Source: Deep Learning on Medium
Finding Positivity on Twitter (The nerdy way)
Understanding Recurrent Neural Networks and LSTMs to do sentiment analysis and much more
Positivity seems out of reach nowadays with so many twitter accounts spreading negativity. However, life doesn’t have to be so bad, and you can decide to find more positivity on twitter (the nerdy way). We can use deep learning to detect whether an account is mainly positive and negative. This article is going to be a long one, so buckle up and get ready for a thrilling ride!
Basics of Deep Learning and Neural Networks
If you do not know what Neural Networks are and how they work, you are in for a treat. Check out this video to learn about the vast and exciting world of neural networks. I will not be diving into the depths of neural networks in this piece to avoid repetitiveness.
Intro to Recurrent Neural Networks
When you read a sentence, you understand each word based on the words or sentences that came before it. It would be impossible to understand each standalone word in the context of thought or and idea without being given any other words. It would be like forgetting the last word as soon as you start reading the next word. It sounds like a terrible way to read, doesn’t it?
Well, it is terribly inefficient. But do you know of anyone that actually reads like that? Probably not/ But, I do. Traditional Neural Networks. They can be thought of as having an exceptionally terrible memory. However, since humans thoughts have persistence, conventional neural networks find tasks like translation, language modelling, speech recognition to be inherently hard. What’s the answer? Recurrent Neural Networks are otherwise known as RNNs (nerdy people love their acronyms).
What makes RNNs so good?
RNNs have shown great success when dealing with sequential data. Sequential data refers to any type of data in which it is essential to know the order of the data. To predict the next word in a sentence, it is crucial to understand what the sentence preceding it was about for context and the type of word preceding it was (e.x verb, noun, pronoun, adjective, etc.) to follow grammatical rules.
At the most basic level, RNNs have loops to transfer information from one step of the network to the next. If we examine RNNs further, we can see that they form a chain-like structure where the hidden state contains information from all the steps leading up to the current state. This hidden state is also passed into the network along with the specified input to take into consideration previous data. Since RNNs deal with a series of inputs, they do not have a constraint for the input, output, or the number of computational steps to go from one to the other.
Character Level Models
One of the most basic and fundamental uses of RNNs is to predict the next word in a sentence given a large chunk of data as input. The RNNs deployed in this cause usually use character-level models rather than word-level models. This allows the list of possible outputs to be far less (layers of 26 letters vs. millions of words in the English language and subcultures). Once given text as input, it will calculate a probability distribution of what the next letter will be. It will then choose the letter that is most likely to be the correct one and passes some values along to the next node in the network to predict the following letter and so on.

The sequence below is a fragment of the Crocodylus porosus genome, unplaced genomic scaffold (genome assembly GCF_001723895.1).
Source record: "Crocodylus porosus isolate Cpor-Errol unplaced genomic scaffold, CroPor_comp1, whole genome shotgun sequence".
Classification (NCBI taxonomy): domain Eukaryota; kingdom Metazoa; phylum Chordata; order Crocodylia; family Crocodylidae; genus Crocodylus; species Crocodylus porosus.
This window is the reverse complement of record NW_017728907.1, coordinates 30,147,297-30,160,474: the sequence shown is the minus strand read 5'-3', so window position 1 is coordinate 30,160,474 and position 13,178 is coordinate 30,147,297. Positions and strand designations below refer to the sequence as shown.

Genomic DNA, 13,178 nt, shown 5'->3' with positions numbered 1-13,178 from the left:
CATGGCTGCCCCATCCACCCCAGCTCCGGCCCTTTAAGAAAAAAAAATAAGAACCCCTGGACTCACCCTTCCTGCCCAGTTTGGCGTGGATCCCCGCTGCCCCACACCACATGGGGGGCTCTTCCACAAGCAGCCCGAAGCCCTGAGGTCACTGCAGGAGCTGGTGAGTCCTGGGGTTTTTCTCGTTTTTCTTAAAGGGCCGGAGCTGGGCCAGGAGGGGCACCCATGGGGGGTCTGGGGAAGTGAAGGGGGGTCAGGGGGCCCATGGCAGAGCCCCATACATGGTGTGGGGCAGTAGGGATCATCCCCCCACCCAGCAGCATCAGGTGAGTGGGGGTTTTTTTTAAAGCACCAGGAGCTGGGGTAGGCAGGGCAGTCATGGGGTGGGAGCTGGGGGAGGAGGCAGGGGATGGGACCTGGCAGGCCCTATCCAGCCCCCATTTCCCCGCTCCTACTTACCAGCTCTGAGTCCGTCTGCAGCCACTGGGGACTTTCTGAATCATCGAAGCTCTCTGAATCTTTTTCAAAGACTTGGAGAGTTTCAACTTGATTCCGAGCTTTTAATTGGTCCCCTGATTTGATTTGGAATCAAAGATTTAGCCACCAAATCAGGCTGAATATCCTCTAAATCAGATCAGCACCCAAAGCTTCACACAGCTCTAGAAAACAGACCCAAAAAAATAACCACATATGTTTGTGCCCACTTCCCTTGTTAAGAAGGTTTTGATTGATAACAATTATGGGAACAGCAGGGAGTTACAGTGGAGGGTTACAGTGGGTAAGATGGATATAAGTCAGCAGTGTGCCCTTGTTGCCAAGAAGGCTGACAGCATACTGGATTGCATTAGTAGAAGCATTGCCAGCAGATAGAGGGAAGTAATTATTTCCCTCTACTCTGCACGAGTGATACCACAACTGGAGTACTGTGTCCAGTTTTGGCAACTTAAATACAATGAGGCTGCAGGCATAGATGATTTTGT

After first hearing about RNNs, it may seem that they are absolutely perfect. Just like everything else in this world, RNNs have their own shortcomings. One of the biggest problems with vanilla or plain RNNs is their inability to utilize long term memory. The next predicted word or character will be almost entirely be influenced by the past 10 words or so. This isn’t the ideal scenario when dealing with long passages of text, speech or any data which requires a network to remember information between the long gap of inputs.
As always, the computer science gods (otherwise known as computer science academics) answer to these shortcomings of die-hard nerds. This time, they produced Long Short Term Memory networks capable of learning long-term dependencies. How do they achieve this? While traditional RNNs have one single neural network layer, LSTM networks have four additional layers in the form of a hidden state and gates. Each of these four neural network layers interacts with each other in such a way to preserve long term memory and improve overall performance over a traditional RNN.
The neural layer dealing with the new long-term memory is the cell state. It passes the long-term memory from module to module, which gets slightly updated each time.
The hidden state is responsible for storing and updating the working memory. This memory is often referred to as short term memory and is the neural layer found in vanilla RNNs.
While long term memory provides LSTM networks with enhanced capability, it can also be impractical to store all the long-term memory all the time. So, who decides what information is retained and what is discarded? This problem is solved by introducing the forget gate. Technically, the layer consists of a vector of numbers which assigns each set of long-term information with a value between 1 (keep it) and 0 (forget it completely).
Input (Save) Gate
The primary function of the input gate is to decide what new information should be added to the long-term memory (cell state). It saves a selective portion of the input and adds it to the cell state for future use.
Output (Focus) Gate
You may be wondering how the short term memory gets updated. Output gate to the rescue! The output gate transfers or focuses seem of the long-term memory that will be useful immediately.